Cape Town – Western Cape Premier Alan Winde has written to President Cyril Ramaphosa and Defence Minister Nosiviwe-Mapisa Nqakula requesting that the SANDF deployment to the Western Cape be extended.
In order to reach a point of stabilisation, Winde wants the army to be deployed for at least six months longer.
However, on condition that certain shortcomings of the original deployment be urgently addressed to improve the results that have been recorded so far.
The deployment of the SANDF is set to come to an end next week, but defence spokesperson Joy Peter said various security agencies would sit down to assess the situation.
Winde said on Wednesday: “We are being told that the SANDF has played a key role in Operation Lockdown so far, particularly in providing support to the SAPS and other law enforcement operations. However, we have seen very little in the way of a decrease in violent crime.
"There is no doubt that the SAPS do not have the resources to do this alone. There is still a massive hill to climb and no reasonable person would be satisfied that the levels of violence in the Western Cape, and particularly those in affected areas, have now been stablised.”
Among the conditions and proposals outlined in Winde’s letter to Ramaphosa are:
* Clear indicators of success and measurement tools need to be put in place to track the impact the deployment is having.
* The Western Cape government proposes a blended strategy which allows for a better combination of law enforcement, community mobilisation and availability of social service interventions to targeted groups.
* A co-ordinated response from local, provincial and national government.
* A problem-oriented approach where specific crime types are analysed and law enforcement responses are customised to areas, based on needs and requirements.
* Criminal and violent groupings must be given clear messages that they are under scrutiny and that any violence, or acts triggering violence, will receive special attention and increased enforcement.
Winde has undertaken to convene and chair a “safety cabinet” of stakeholders to co-ordinate the responses of the provincial government, City of Cape Town and the SAPS, National Prosecuting Authority and SANDF, among others.
Together, they must develop a joint plan of action to be implemented throughout the period of further deployment.
“When the deployment was first made, the Western Cape government was not consulted on how it would be carried out. This is unfortunate as there was very little co-ordinated planning prior to the event, and no clear terms of reference were discussed with us.
"As we have not been privy to any indicators, it is not clear to us whether or not the intervention has been successful,” Winde said.
“We are still seeing unacceptably high levels of murder, attempted murder and other violent crime, which needs to be urgently addressed,” Winde said.
The provincial government has been a participant in the daily Jocom meetings and has committed resources to various initiatives to support Operation Lockdown.
However, only limited information is being shared with provincial leadership in these meetings. Winde has requested that Ramaphosa and Police Minister Bheki Cele urgently provide the following information:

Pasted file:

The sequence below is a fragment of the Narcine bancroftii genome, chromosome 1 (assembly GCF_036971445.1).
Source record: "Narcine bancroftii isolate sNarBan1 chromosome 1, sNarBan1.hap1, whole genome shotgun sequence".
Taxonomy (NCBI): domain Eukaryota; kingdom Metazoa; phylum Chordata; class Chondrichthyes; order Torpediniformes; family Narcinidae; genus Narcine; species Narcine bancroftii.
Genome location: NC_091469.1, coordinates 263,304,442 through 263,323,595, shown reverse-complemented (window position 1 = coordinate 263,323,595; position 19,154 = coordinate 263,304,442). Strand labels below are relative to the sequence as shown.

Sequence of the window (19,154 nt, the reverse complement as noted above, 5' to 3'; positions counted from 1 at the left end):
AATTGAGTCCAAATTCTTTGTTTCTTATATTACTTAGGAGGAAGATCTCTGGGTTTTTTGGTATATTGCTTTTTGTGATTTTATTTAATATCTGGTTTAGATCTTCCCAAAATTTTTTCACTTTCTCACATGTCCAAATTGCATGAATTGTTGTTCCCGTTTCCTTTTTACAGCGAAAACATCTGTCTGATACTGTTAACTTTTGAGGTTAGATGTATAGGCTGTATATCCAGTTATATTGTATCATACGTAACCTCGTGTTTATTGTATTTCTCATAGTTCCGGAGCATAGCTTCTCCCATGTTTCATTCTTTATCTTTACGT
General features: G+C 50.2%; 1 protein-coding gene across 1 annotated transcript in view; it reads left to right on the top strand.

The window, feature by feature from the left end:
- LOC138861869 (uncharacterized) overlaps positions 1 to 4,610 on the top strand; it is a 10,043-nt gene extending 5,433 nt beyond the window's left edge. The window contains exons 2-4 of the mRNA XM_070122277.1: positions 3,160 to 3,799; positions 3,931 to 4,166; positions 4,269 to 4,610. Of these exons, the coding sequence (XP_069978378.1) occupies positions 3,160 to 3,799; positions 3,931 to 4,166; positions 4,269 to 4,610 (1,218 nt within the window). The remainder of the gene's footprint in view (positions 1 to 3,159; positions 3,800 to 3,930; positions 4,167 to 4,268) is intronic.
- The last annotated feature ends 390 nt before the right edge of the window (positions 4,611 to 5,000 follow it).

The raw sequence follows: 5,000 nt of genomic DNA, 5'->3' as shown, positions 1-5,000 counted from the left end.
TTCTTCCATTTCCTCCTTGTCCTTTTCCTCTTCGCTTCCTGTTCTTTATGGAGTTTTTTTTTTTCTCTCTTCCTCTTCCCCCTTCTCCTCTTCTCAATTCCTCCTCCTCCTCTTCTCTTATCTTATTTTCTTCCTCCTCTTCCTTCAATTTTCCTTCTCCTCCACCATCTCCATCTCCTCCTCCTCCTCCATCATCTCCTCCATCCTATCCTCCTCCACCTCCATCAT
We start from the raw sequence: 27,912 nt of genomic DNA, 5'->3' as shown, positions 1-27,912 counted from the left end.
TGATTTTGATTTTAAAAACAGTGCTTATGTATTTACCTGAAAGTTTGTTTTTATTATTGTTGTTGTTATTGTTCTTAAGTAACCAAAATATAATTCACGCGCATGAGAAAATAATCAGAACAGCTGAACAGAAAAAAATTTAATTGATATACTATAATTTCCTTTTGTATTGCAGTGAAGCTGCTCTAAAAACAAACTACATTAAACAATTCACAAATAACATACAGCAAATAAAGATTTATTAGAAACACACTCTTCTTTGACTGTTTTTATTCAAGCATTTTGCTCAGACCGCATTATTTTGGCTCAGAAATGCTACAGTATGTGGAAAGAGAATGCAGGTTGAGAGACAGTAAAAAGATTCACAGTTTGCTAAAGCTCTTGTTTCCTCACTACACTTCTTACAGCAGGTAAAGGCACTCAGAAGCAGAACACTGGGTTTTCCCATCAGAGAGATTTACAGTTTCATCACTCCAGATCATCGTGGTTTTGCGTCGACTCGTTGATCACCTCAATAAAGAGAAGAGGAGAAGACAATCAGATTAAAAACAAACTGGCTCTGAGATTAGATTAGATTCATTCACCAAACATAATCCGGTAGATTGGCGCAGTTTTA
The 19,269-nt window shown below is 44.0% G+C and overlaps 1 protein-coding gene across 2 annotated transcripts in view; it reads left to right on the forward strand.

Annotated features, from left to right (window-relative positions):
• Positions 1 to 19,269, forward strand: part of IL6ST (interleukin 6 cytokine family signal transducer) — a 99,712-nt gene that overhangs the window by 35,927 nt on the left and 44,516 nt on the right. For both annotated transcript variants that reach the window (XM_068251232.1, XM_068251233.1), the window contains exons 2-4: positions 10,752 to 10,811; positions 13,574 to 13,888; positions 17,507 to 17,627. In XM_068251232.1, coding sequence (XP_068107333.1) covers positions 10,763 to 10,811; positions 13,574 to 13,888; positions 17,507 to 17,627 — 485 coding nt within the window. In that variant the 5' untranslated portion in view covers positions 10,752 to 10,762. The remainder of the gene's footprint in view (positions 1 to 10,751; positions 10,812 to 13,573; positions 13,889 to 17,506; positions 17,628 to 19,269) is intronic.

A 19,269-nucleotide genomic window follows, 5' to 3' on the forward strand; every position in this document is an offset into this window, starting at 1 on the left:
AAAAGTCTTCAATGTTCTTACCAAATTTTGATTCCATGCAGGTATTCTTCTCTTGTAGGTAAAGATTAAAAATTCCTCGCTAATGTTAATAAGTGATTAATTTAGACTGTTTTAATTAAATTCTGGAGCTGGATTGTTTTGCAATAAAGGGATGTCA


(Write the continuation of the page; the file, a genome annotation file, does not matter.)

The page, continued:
* The number of serious crimes committed during the operation
* The operations conducted
* The number and nature of targeted arrests conducted
* The number of firearms and ammunition confiscated
* The number of “high-flyers” arrested
* Progress on the arrest and prosecution of targeted offenders
* Iinformation on the intelligence led approach being utilised.
“Access to this kind of data and information is crucial as the Western Cape Government’s number one priority is to see a reduction in violence and crime, and to restore stability," Winde said.
"We are eager to work with all other spheres of government and organs of state to achieve this goal, but we need to know that the work being done, and the money being spent is resulting in real and quantifiable results.”
The Western Cape Government has been piloting trials in certain communities aimed at addressing issues which have a knock-on effect on crime.
In Hanover Park, five provincial government departments and the City of Cape Town are working together on a series of interventions aimed at crime reduction.
These include dealing with street lighting issues, traffic and law enforcement blitzes, cleaning and beautification and the implementation of community social programmes.
In Bonteheuwel, 100 City of Cape Town safety officers have been deployed, which has had an almost immediate impact on that area’s crime levels and particularly, the number of murders there.
“My aim in all of these interventions, and in my request for the continued deployment of the SANDF, is to ensure that we are doing everything possible to ensure that the scourge of crime in our communities comes to a stop.
"We need to make every effort and use every avenue at our disposal to root out criminals and make our communities safer.”
“We are grateful to the president and the national government for heeding our call, and the call of communities, to deploy the SANDF, and we hope that they will see the sense in working together to improve this deployment, so that we can all achieve our common goal of ensuring a safer environment for all of our citizens.”